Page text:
The Lit That Inspired Van Gogh

Van Gogh, L’Arlesienne

Wednesday

I don’t normally think of painters being influenced by literature, which upon reflection is stupid of me since, like anyone, they would have their vision of the world shaped by a host of influences. For example, my friend Alan Feltus, a painter based in Assisi, first alerted me to the novels of Cormac McCarthy, and I can see connections between his work and McCarthy’s bleak and unsparing vision. I therefore shouldn’t be surprised by a new work out on Van Gogh’s literary influences (thanks to Literary Hub for the alert).

According to Mariella Guzzoni’s Vincent’s Books: Van Gogh and the Writers Who Inspired Him, the artist’s major literary influences were

–Charles Dickens (Christmas Tales)
–Harriet Beecher Stowe (Uncle Tom’s Cabin)
–Guy de Maupassant (Bel Ami)
–Pierre Loti (Madame Chrysanthème)

Other authors mentioned by Van Gogh are Victor Hugo, Shakespeare, and French naturalist authors Emile Zola and Eduard de Goncourt.

In June, 1880, Van Gogh writes of turning to Michelet’s History of the French Revolution along with works by Hugo, Dickens, Stowe, and Shakespeare. Guzzoni notes that the common theme, at least for the first three, is “the fight for freedom and independence; the moral importance of literature; the plight of the poor and deprived.” Shakespeare, of course, finds depth of characters in all classes.

That summer Van Gogh was in Borinange, Belgium where, according to Guzzoni, he had spent a year and a half seeking to console the miners there. Guzzoni writes that “Michelet’s new approach to writing history dared to give the People agency, placing them firmly at the center of the revolutionary dynamic.” The novels meshed well with the history as few art forms are more effective at giving people agency as the novel, as can be seen in Hugo’s Les Miserables, Dickens’s Tale of Two Cities, and Stowe’s Uncle Tom’s Cabin.

The latter work especially hit Van Gogh hard, becoming a kind of “modern gospel” for him when, “in a moment of great doubt, …he rejected the ‘established religious system.’” Van Gogh wrote in his journal,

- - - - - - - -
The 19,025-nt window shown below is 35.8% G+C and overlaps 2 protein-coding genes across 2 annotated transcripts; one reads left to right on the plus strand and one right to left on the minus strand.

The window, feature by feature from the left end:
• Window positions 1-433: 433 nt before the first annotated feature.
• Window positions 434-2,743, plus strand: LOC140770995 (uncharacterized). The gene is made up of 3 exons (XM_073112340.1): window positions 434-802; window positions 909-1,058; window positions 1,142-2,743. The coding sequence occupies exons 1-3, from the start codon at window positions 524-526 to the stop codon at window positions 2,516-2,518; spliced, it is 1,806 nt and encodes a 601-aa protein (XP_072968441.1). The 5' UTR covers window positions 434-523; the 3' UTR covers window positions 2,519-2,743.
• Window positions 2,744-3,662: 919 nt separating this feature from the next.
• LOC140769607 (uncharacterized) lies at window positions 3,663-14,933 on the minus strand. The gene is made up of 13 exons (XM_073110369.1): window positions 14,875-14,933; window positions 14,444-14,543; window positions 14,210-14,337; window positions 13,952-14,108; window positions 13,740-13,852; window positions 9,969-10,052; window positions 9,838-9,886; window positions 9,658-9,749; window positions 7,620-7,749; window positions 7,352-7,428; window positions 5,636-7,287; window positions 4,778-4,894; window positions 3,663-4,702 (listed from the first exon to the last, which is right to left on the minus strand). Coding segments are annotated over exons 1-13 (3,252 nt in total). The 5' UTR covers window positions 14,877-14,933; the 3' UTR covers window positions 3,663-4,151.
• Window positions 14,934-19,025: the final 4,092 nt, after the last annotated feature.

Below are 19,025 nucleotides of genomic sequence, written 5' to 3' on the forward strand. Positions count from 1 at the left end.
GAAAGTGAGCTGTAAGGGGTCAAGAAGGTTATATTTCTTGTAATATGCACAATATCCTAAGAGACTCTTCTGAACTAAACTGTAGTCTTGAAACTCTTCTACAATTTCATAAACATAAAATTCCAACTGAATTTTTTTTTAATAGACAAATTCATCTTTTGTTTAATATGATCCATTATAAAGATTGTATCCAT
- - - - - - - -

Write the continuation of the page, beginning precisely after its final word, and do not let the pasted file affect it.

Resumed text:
Take Michelet and Beecher Stowe, they don’t say, the gospel is no longer valid, but they help us to understand how applicable is it in this day and age, in this life of ours, for you, for instance, and for me…

I’ve written about how Stowe contrasts Uncle Tom’s Christianity with that of the slave owners, and it sounds as though Van Gogh may have been making similar distinctions between the mineowners’ and the miners’ faith.

Guzzoni writes that Dickens meant a lot to Van Gogh during his bleakest period:

In the darkest moments of his life—self-exiled in the asylum in Saint-Rémy-de-Provence—Vincent finds consolation in Charles Dickens, his favorite British author, “one of those whose characters are resurrections….” In the spring of 1889 he goes back to Dickens’s Christmas Books and Beecher Stowe’s novel. These two old friends, whose landmark works Vincent unites in one of his portraits [see L’Arlésienne above] now offer him positivity and humanitarian sentiments. The ethical and political potential of (literary) art, both in Dickens and in Beecher Stowe, flows naturally in their fiction as examples of clear moral commitment. Art for mankind, Vincent’s artistic credo.

While Dickens’s Christmas tales are indeed uplifting and Uncle Tom is a virtual Christian saint, I find it interesting that Van Gogh likes the far less sentimental Maupassant, Zola and Goncourt as well. To provide a sample, in Maupassant’s Bel Ami, which actually shows up in one of Van Gogh’s paintings and which he recommended to his sister, we see rural life stripped of all romanticism. The villainous protagonist, who makes his way upward by manipulating wealthy women, has taken his new wife to visit his peasant parents in Normandy. His father’s first question is how much the wife is worth, and for her part she wants to leave as soon as possible:

Madeleine did not speak nor did she eat; she was depressed. Wherefore? She had wished to come; she knew that she was coming to a simple home; she had formed no poetical ideas of those peasants, but she had perhaps expected to find them somewhat more polished, refined.

Van Gogh said that Maupassant got him to laugh for the first time in years, and I wonder if he would have found humor in such a passage. His powerful paintings of peasant shoes (see below) are the opposite of polished and refined.

Guzzoni concludes by noting that Van Gogh’s reading played a key role in his “astounding artistic evolution, over a period of just ten years”:

In his passion for books lies part of the energy and creative tension that flows through his art. Faithful friends, sources of inspiration and consolation, safe harbors in rough seas—for Vincent books were all this and more. It is great lesson for us, too, to bring joy in these difficult times.

Amen.

Van Gogh, Pair of Shoes
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